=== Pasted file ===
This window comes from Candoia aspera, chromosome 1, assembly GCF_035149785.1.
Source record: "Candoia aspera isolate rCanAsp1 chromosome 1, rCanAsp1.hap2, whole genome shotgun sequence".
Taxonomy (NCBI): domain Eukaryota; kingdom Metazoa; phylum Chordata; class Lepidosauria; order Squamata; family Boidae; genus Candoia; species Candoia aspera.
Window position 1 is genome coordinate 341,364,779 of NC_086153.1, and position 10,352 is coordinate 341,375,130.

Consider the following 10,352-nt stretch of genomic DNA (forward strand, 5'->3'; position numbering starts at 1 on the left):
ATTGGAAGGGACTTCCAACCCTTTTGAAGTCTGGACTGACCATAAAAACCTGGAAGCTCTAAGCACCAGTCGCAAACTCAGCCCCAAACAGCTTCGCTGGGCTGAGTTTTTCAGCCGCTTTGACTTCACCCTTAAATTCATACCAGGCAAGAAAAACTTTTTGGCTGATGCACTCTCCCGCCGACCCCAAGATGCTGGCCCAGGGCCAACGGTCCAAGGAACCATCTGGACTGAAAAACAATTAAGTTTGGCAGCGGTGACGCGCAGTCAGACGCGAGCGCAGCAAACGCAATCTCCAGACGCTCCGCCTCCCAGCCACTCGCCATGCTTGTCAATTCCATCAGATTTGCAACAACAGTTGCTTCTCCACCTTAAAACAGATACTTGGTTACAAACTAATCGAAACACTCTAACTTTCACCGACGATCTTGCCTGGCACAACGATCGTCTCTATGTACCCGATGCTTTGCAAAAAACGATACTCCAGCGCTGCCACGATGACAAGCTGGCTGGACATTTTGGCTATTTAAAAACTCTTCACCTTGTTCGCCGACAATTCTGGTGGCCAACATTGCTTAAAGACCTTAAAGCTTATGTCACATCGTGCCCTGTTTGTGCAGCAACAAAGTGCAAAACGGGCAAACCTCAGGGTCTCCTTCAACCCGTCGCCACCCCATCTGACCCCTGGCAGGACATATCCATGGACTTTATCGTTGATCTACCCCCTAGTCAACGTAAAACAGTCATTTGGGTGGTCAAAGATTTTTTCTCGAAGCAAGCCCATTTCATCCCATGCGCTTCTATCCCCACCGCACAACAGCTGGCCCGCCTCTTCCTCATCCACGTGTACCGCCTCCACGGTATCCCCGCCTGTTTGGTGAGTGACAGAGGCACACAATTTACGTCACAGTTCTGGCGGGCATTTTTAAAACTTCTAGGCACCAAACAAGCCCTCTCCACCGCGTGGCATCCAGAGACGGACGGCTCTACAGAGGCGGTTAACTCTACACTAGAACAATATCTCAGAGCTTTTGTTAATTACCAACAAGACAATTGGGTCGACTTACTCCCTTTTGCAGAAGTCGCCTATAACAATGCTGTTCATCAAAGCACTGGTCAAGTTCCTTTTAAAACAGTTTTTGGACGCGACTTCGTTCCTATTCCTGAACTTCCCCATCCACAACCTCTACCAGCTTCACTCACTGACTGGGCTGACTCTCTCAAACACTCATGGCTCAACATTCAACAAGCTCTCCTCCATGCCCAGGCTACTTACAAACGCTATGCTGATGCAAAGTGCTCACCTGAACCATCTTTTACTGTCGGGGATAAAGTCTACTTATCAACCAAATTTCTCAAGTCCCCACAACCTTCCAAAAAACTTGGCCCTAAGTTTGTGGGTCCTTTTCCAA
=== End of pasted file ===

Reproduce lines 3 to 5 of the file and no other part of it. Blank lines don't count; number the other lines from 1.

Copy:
Taxonomy (NCBI): domain Eukaryota; kingdom Metazoa; phylum Chordata; class Lepidosauria; order Squamata; family Boidae; genus Candoia; species Candoia aspera.
Window position 1 is genome coordinate 341,364,779 of NC_086153.1, and position 10,352 is coordinate 341,375,130.

Consider the following 10,352-nt stretch of genomic DNA (forward strand, 5'->3'; position numbering starts at 1 on the left):